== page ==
Jim Cowsert-US PRESSWIRE

The Goofy Brilliance of Shelley Duncan

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Shelley Duncan doesn’t do anything overly well. He looks like a big goof when he’s running the bases, or making brilliant plays in left (that night in Texas shall live forever!) or mashing at the plate. But when you get down to it, he’s pretty darn good at playing baseball and a wonderful spectacle to watch.

The eldest son of pitching coach Dave Duncan has never been a superstar or a baseball wizard, that can be assured. Yet he has a World Series ring after spending 2009 with the New York Yankees. He launched eight home runs in 163 plate appearances in New York with a .374 wOBA in 2007.

When he came to Cleveland he got to see a bit more action, and in 2010 and 2011 he combined for 22 home runs in 506 plate appearances with a 113 OPS+ over those two years. He’s been getting better, too: his OPS+ hit 123 in 2011 and he was worth 0.9 fWAR in only half a season’s worth of playing time. He breaks out to be an average player at the worst—and the best part about Shelley Duncan is, that’s not the best part.

But there’s something about Duncan that’s just endearing. It’s that look he gets when he’s digging in on a pitcher, the same look a toddler gets when he’s putting blocks into their properly shaped holes. Or his all-elbows-and-knees, full tilt way of running down the bases, like a kid chasing an ice cream truck. There’s a joy to the way Shelley plays baseball, like the Indians’ little brother. He just looks like he should be catching a loving noogie from Choo after pulling a prank on him. He’s got a jack’o’lantern smile and a bad haircut, and he just so happens to be able to connect on a mistake pitch and deposit it some 400 feet away.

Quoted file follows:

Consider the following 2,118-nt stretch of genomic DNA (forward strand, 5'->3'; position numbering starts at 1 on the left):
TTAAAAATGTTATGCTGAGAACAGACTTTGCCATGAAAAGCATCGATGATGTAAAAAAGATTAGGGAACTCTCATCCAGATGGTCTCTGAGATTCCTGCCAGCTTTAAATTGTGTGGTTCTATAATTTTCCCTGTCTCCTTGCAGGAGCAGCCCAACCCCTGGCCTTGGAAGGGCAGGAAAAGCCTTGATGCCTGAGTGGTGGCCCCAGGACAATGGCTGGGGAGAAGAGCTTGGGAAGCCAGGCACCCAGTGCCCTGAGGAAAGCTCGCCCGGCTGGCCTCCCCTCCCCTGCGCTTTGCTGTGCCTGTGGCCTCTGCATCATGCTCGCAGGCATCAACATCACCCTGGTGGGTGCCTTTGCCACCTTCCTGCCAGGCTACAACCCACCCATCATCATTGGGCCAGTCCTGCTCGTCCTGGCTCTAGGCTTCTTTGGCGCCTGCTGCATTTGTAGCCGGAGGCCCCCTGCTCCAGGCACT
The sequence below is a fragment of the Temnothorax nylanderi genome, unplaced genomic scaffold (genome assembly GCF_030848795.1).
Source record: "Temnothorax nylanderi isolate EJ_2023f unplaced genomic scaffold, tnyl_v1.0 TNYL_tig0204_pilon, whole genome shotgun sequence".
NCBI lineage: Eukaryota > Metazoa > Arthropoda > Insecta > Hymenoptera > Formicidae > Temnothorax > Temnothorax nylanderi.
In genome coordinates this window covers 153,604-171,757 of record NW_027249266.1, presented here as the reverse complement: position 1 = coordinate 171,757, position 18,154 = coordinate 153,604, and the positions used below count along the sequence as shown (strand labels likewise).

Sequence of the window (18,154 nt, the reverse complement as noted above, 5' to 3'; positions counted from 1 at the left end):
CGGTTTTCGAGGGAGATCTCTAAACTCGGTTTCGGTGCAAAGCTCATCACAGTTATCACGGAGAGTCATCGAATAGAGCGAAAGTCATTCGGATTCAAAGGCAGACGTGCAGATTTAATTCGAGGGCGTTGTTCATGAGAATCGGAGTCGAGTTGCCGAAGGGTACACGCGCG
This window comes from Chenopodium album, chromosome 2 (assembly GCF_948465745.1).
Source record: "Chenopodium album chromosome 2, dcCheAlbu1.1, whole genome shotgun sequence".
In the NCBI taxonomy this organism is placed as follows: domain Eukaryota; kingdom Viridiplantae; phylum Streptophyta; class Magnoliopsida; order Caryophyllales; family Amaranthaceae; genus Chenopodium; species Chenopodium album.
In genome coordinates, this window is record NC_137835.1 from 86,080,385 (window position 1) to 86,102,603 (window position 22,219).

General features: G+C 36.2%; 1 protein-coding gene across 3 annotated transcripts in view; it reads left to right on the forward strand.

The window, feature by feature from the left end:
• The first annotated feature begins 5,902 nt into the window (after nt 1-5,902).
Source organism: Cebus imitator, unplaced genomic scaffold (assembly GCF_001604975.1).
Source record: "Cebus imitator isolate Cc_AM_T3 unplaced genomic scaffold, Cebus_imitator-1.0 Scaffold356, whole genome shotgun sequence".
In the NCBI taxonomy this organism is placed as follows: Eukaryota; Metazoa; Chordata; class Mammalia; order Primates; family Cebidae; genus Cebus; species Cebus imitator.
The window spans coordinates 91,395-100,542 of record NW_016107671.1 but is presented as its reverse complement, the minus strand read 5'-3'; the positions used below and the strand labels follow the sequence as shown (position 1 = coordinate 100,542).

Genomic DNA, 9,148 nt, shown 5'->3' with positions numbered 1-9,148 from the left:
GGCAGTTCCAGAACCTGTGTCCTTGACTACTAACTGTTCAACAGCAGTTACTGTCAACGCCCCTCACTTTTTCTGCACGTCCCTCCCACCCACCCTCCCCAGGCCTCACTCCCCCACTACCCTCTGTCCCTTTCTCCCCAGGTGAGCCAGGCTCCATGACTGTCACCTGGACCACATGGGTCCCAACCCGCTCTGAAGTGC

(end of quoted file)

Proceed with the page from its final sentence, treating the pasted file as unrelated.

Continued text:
Duncan had a decent enough spring (he knocked five homers) despite his lackluster on-base percentage (.302). The seven walks and five strikeouts were the most heartening aspects of his batting line—part of that is the flukiness of spring training and he surely won’t walk more than strike out this season, but it could be that Shelley is comfortable now that he has a guaranteed spot in the lineup for the first time in his career. He’ll hit it if the pitchers leaves it out over the plate and he seems to have found some patience, so it will be exciting to see what he will do.

Shelley just loves baseball, and now he’s getting his dream fulfilled by playing in a wonderful baseball town that’s getting back into its team. A guy like Duncan who cherishes every moment and has boundless energy should be embraced in Cleveland. If he keeps hitting like he did the last couple years, maybe get that K/BB ratio back towards 2-to-1 instead of tickling 3-to-1, Duncan could be more than just a decent guy who was good enough to start in left field.

As we saw last year, there’s some magic left at Progressive Field, and Shelley could be a conduit for that energy. The Indians aren’t a flashy franchise and Duncan sure isn’t a flashy player, but maybe that’s why the pairing works so well.

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